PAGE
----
A tree is a place, not an object, it’s an island in the air
where our sight may live awhile, unburdened
and free from this heavy, earthen body.
- Joseph Stroud, “Homage to the Black Walnut in Downtown Santa Cruz,” in the collection titled Below Cold Mountain
Fall is a good time to pay tribute to trees in general, particularly here in the northern Midwest as tree foliage loses its chlorophyll and blazes with bright colors for a few short weeks.
When I look back over the years, I see that many different tree species have obsessed me in different seasons of my life. One year (while reading Swann’s Way) it was hawthorns, in the field and in books. I could think of almost nothing but hawthorns for months on end. Another year it was old apple trees – and everywhere I looked, I saw them. Many autumns have seen me swooning over the varied colors of ash trees, from butterscotch yellow to deep plummy purple, while during many winters in the woods I’ve been entranced by paper-thin, almost transparent beech foliage hanging on against winter’s wind and snow. I love the catalpa that appeared out of nowhere one year as a mere stripling in our backyard, now a stately tall tree that flowers for us each spring, and I also love its modest Arizona cousin, the desert willow, which is not a true willow at all but another member of the small genus Catalpa.
|Catalpa in Michigan|
|Desert willow in Arizona|
|Beginning to flower|
Speaking of true willows, the family Salicaceae encompasses the genus Populus, those species I call (after their name) the “people trees,” and this is how Burton V. Barnes and Warren H. Wagner, Jr., introduce them in Michigan Trees: A Guide to the Trees of Michigan and the Great Lakes Region.
The genus Populus belongs to the willow family, and the aspens, cottonwoods, and poplars resemble the willows, especially in flower and fruit characters.
Flowers on pendulous catkins (delicious little word!) are pollinated by the wind, and leaves flutter in the breeze like whispers of a conversation just far enough away that the words cannot be distinguished. Aspens, balsam poplars, and cottonwoods inhabit very different ecosystems, but it is the lowly aspen, known locally in northern Michigan as popple, that occupies my mind this fall. Populus tremuloides, our popple, is Colorado’s aspen. Westerners (without our beautiful maples) rhapsodize over their aspens, while we here pretty much take our popples for granted, but this year I can’t stop thinking about them and combing the Leelanau roadsides with my eyes, hungry for popples.
As 2021 has been a record mushroom year, it seems only fitting to note here that Michigan’s largest living organism is a fungus growing in the Upper Peninsula that covers over 30 acres, but another reason I mention the U.P. fungus is that it has something common with our popple trees. You may think you are looking at a grove of individuals, but it’s far more likely that the trees you see all arise from a common underground, nearly indestructible root system (try to get rid of popples sometime!), which makes the trees genetically identical clones of one another and all physically interconnected. See the explanation and some fabulous photographs of aspen out west here. Within their genus, Barnes and Wagner tell us this about popples:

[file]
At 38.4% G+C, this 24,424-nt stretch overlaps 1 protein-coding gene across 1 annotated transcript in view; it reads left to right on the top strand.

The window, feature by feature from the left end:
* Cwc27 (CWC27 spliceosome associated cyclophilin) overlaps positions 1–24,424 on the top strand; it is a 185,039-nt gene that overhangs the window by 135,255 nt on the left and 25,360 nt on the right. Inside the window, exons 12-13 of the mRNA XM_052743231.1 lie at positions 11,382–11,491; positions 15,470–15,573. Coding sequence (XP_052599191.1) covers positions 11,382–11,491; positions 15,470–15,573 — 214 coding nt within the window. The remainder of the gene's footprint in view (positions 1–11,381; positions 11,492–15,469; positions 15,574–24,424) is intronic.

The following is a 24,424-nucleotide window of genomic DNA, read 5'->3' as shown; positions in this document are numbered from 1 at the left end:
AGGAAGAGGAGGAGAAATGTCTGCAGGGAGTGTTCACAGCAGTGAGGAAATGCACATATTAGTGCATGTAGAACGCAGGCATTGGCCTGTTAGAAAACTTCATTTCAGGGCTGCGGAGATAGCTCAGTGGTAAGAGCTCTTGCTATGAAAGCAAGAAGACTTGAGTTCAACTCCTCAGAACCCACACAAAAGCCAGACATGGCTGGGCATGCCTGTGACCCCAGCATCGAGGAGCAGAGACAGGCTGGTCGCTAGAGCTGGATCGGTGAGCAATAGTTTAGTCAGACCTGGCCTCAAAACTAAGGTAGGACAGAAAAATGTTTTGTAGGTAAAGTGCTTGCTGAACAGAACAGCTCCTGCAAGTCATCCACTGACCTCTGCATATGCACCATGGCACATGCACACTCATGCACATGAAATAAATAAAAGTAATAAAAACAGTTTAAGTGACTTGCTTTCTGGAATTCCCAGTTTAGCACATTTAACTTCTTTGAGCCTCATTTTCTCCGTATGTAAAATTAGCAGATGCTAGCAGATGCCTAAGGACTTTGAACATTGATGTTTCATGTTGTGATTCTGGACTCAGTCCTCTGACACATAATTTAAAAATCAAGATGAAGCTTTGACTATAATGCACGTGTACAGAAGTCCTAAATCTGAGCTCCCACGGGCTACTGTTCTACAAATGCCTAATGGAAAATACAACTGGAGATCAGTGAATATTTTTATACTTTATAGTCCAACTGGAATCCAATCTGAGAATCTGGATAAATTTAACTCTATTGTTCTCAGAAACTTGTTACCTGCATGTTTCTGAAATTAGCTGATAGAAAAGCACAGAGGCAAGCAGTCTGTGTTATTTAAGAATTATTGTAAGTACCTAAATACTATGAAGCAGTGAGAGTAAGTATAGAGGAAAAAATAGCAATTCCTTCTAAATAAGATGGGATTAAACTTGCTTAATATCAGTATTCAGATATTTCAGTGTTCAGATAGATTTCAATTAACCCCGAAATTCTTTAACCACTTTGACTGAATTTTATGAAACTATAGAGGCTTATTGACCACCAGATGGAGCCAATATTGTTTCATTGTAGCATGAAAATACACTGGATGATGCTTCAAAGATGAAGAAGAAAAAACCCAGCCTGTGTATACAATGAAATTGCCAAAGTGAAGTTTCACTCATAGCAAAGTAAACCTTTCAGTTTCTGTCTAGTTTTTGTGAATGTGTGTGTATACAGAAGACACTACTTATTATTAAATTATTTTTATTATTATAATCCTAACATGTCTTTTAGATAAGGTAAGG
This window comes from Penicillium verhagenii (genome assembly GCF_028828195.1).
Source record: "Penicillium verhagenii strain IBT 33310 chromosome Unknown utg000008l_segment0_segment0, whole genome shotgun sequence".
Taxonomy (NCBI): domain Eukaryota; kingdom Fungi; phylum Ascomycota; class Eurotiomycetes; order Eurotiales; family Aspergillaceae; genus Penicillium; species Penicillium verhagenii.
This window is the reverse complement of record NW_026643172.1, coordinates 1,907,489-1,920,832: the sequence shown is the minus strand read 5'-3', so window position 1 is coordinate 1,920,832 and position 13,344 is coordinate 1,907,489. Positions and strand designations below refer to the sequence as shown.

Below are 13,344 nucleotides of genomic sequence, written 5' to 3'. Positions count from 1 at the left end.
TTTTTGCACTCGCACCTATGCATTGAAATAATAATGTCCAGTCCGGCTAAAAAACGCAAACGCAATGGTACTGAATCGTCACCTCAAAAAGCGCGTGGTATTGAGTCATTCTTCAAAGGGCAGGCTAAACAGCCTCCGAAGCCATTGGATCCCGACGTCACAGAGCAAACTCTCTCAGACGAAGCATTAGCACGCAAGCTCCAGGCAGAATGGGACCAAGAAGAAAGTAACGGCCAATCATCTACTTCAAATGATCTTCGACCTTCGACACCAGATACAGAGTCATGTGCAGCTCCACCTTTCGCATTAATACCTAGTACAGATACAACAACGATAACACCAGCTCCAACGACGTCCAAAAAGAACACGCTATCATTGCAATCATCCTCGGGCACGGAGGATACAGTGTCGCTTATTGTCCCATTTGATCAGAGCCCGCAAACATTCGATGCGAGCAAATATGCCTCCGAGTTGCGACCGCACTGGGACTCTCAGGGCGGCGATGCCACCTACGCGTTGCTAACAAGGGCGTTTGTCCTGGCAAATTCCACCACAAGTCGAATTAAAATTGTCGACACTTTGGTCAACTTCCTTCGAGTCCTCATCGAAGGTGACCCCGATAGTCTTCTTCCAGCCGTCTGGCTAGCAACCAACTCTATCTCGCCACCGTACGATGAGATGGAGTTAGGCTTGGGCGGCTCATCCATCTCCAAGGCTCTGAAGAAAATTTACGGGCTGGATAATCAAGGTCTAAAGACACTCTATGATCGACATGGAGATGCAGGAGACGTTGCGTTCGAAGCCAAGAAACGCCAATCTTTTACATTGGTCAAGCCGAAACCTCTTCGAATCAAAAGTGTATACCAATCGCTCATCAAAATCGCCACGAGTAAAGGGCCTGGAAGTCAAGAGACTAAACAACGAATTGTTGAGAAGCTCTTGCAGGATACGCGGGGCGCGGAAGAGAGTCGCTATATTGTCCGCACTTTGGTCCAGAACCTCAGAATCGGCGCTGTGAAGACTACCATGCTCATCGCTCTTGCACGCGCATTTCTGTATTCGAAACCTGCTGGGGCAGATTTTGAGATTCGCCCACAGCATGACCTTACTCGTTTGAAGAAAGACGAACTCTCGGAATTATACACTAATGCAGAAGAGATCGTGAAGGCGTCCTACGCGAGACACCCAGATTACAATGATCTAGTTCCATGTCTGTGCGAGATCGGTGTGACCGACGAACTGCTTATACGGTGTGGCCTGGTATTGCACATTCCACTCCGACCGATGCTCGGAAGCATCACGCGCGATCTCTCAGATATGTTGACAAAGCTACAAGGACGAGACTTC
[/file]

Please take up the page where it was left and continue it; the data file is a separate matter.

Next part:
…The aspens are boreal and northern species, adapted to a cold climate and either moist or dry soils. They reproduce abundantly by seeds under the right site conditions. Aspens are also adapted to fire and sprout profusely from roots when their trunks are scorched and killed.
My late Uncle Jim, a veteran of the Civilian Conservation Corps, had my undying admiration for his ability to identify trees in winter, when there were no leaves to match against field guide illustrations. Overall shapes of trees helps (the few remaining elm trees in the landscape stand out easily with their vase shape), and bark is another big help. The bark of Populus tremuloides is
Thin, creamy white to yellowish green [when young], smooth, becoming fissured and gray [with age] with long, flat-topped ridges at the base of old trees or trees in deep shade.
Popples don’t care much for shade (the old ones you'll find there have no doubt been overtaken by other encroaching species), so you’ll often see them at the outer edges of woods and forests, clustered together like a herd of shy young deer, nervous about venturing too far out into the open. My advice today, though, is to take note of them before the wind has completely unclothed them for the winter. Individually they may not look like much, but in groups they are graceful and lovely, especially when the sun catches their dancing leaves, and these sweet little native trees are worthy of our Michigan attention.
Books Read Since Last Listed
148. Rashid, Mark. Lessons From a Ranch Horse (nonfiction)
149. Mosley, Walter. Walkin’ the Dog (fiction)
150. Mowat, Farley. The Dog Who Wouldn't Be (nonfiction)
Currently reading: Things Fall Apart, by Chinua Achebe
Next week, the first week of my annual seasonal retirement (Saturday, October 30, is the last bookstore day of the 2021 season), we are taking Peasy to begin some special professional training (training for all three of us), and I’ll let you know how that develops. Pursuing social skills with our special needs dog, as well as addressing long-postponed household projects and issues, means we won’t be leaving for Arizona much before early December, but what needs doing needs doing, and we must needs get at it.
As always, thanks for supporting Dog Ears Books, thanks for reading, and please feel welcome to share Books in Northport with your friends and neighbors.